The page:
And indeed, government statistics show record numbers of people are renouncing their U.S. citizenship. But it’s not Trump that has persuaded them to go. It’s taxes.
The IRS publishes the names of each American who gives up his or her citizenship. The list comes out every three months, and international tax lawyer Andrew Mitchel has tallied them up. In the first quarter of this year, 1,158 people expatriated — more than 10 times the number in the first quarter of 2008, when Mitchel began his count. Last year, a record 4,279 people renounced their citizenship.
Expatriations have grown steadily since 2008 but began to spike in 2013. That timing undermines the theory that Trump is responsible. (Back then, he was busy suing talk-show host and comedian Bill Maher for calling him the spawn of an orangutan.) But the increase dovetails with the implementation of new federal reporting requirements and penalties for assets held overseas by U.S. citizens.
The rules were passed back in 2010 as part of legislation intended to encourage businesses to hire more employees and jump-start the nation’s economic recovery. Attached to the law was a provision called the Foreign Account Tax Compliance Act (FATCA) that was supposed to “detect, deter and discourage” tax evasion through offshore bank accounts.
The law requires foreign banks to report whether their clients are U.S. citizens. The penalty for not complying is stiff: a 30 percent withholding from the proceeds of the bank's financial transactions in the United States. That has caused plenty of consternation among foreign firms, some of which have reportedly closed accounts belonging to Americans as a result.
The regulations also created new filing requirements for individuals with assets overseas and increased the fines for missing a form. The penalty for failing to file is $10,000 per form. The consequences are even steeper for intentionally not filing a document known as the Report of Foreign Bank and Financial Accounts, which could result in a fine of $100,000 or 50 percent of what’s in the bank account — whichever is greater.
“They’re like, 'Oh my, God, the IRS is going to bankrupt me,'” Mitchel said of his clients. “People get terrified of this, and they don’t want to have anything to do with the IRS, and then they want to renounce.”
Mitchel said that many of his clients have been paying taxes in the country where they live now and may not have bothered filing a U.S. return. Most countries in the world expect you to pay taxes only when you live inside their borders. But two nations — the United States and Eritrea — require its citizens to pay taxes on income while living in other countries. And Mitchel said it’s not just the very wealthy who are chafing under the new regulations. Many of his clients are moderate-income households and retirees living overseas who find navigating the morass of requirements more trouble than it is worth.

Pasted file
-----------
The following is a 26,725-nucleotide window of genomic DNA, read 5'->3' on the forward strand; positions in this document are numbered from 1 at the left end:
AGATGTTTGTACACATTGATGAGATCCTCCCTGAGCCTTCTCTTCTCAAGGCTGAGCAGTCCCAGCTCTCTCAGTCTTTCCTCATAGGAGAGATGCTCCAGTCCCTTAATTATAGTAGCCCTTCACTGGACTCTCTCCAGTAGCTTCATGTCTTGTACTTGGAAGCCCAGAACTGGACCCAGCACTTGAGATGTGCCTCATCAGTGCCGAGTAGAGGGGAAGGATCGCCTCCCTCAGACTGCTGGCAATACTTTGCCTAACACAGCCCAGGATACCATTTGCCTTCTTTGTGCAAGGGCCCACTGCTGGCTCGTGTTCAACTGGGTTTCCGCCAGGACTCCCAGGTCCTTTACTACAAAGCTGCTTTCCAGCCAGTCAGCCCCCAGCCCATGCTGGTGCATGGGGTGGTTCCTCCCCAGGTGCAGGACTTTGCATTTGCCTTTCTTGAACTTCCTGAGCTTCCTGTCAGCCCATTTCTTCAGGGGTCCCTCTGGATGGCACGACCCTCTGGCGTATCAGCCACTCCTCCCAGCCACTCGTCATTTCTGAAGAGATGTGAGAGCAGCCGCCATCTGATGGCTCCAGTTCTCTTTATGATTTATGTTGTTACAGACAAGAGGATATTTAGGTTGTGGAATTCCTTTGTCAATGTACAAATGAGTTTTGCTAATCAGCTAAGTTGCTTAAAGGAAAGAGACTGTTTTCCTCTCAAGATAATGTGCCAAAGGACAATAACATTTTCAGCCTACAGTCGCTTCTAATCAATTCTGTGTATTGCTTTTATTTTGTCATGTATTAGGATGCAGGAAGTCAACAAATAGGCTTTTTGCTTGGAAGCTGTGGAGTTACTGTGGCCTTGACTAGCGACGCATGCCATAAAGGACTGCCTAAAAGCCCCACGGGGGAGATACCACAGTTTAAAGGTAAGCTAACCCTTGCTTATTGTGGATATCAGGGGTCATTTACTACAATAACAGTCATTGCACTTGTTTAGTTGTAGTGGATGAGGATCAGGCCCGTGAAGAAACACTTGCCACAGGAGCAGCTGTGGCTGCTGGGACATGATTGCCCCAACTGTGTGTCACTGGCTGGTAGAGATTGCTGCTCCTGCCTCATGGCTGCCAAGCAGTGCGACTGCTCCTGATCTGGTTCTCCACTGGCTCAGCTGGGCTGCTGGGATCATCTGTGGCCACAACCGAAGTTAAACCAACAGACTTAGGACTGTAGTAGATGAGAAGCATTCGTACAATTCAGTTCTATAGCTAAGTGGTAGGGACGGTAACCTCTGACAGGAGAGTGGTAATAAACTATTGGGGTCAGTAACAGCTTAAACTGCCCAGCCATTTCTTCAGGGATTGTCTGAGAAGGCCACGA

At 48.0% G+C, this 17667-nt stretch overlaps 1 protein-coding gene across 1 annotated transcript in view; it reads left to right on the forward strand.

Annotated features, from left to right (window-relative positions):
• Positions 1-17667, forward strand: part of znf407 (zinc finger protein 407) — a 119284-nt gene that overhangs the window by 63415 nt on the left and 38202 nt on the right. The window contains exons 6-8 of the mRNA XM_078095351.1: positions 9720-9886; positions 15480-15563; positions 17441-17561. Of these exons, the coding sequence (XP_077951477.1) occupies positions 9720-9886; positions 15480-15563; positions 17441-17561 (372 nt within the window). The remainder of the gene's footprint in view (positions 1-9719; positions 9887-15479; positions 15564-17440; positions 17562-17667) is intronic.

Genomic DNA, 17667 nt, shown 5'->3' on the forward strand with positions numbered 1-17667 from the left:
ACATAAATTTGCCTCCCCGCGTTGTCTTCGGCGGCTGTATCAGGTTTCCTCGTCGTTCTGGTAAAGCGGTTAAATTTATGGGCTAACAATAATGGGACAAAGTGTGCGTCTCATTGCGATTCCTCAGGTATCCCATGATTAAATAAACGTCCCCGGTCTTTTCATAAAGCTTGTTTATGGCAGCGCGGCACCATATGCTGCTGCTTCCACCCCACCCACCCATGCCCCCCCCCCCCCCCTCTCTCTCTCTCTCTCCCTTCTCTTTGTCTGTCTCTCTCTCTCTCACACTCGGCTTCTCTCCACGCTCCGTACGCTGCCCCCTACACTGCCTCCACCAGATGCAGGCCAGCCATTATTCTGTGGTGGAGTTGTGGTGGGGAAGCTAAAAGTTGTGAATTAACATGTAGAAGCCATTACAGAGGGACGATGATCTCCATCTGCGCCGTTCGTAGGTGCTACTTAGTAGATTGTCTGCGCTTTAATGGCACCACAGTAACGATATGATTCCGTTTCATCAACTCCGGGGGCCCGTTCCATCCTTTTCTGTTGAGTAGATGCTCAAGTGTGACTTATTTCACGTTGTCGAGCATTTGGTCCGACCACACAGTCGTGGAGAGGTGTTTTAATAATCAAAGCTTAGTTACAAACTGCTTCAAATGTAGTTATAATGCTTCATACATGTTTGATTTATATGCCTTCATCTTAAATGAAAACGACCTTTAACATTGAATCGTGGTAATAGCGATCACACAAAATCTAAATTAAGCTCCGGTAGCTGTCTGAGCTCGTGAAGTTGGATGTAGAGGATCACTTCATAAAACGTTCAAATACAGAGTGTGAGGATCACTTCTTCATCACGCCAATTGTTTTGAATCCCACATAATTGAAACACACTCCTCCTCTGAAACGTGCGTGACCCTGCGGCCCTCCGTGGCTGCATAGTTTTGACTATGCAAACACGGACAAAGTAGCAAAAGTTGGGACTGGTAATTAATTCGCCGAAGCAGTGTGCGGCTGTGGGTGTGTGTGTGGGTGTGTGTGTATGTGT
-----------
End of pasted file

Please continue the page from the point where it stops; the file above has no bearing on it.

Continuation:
Mitchel described one client who plans to retire soon in Australia, where he will not have to pay any taxes on the pension he has built up after 20 years of work there. But under U.S. tax law, he would be required to file a return and pony up to Uncle Sam.
“It’s a very straightforward financial question: Is his U.S. citizenship worth hundreds of thousands of U.S. dollars?” Mitchel asked.
Of course, America may be the land of the free, but leaving it isn’t necessarily cheap: Those who renounce their citizenship could be subject to an exit tax on all of their assets around the world, as if they had sold everything on their last day as an American. Even with a nearly $700,000 exemption, the bill can be hefty, Mitchel said.
The IRS publishes very little data about its former citizens beyond their names, so it’s difficult to tell conclusively whether the new tax laws are the reason that so many Americans have been relinquishing their passports. But the timing of its implementation seems to coincide with the increase in expatriation. And there appears to be widespread recognition that the new reporting requirements have amounted to one giant headache for all involved — including the U.S. government.
“That mountain of data not only puts burdens on the individuals trying to comply, but that also puts a large burden on the IRS to go through the data,” said W. Gavin Ekins, a research economist at the nonpartisan Tax Foundation. “The cost of actually finding a dollar of tax evasion may cost us $5 of actually sifting through the data and compliance costs. From an economics point of view, I’m not sure how valuable the system will be. But maybe it really is from a fairness point of view, and people really believe fairness is worth the cost.”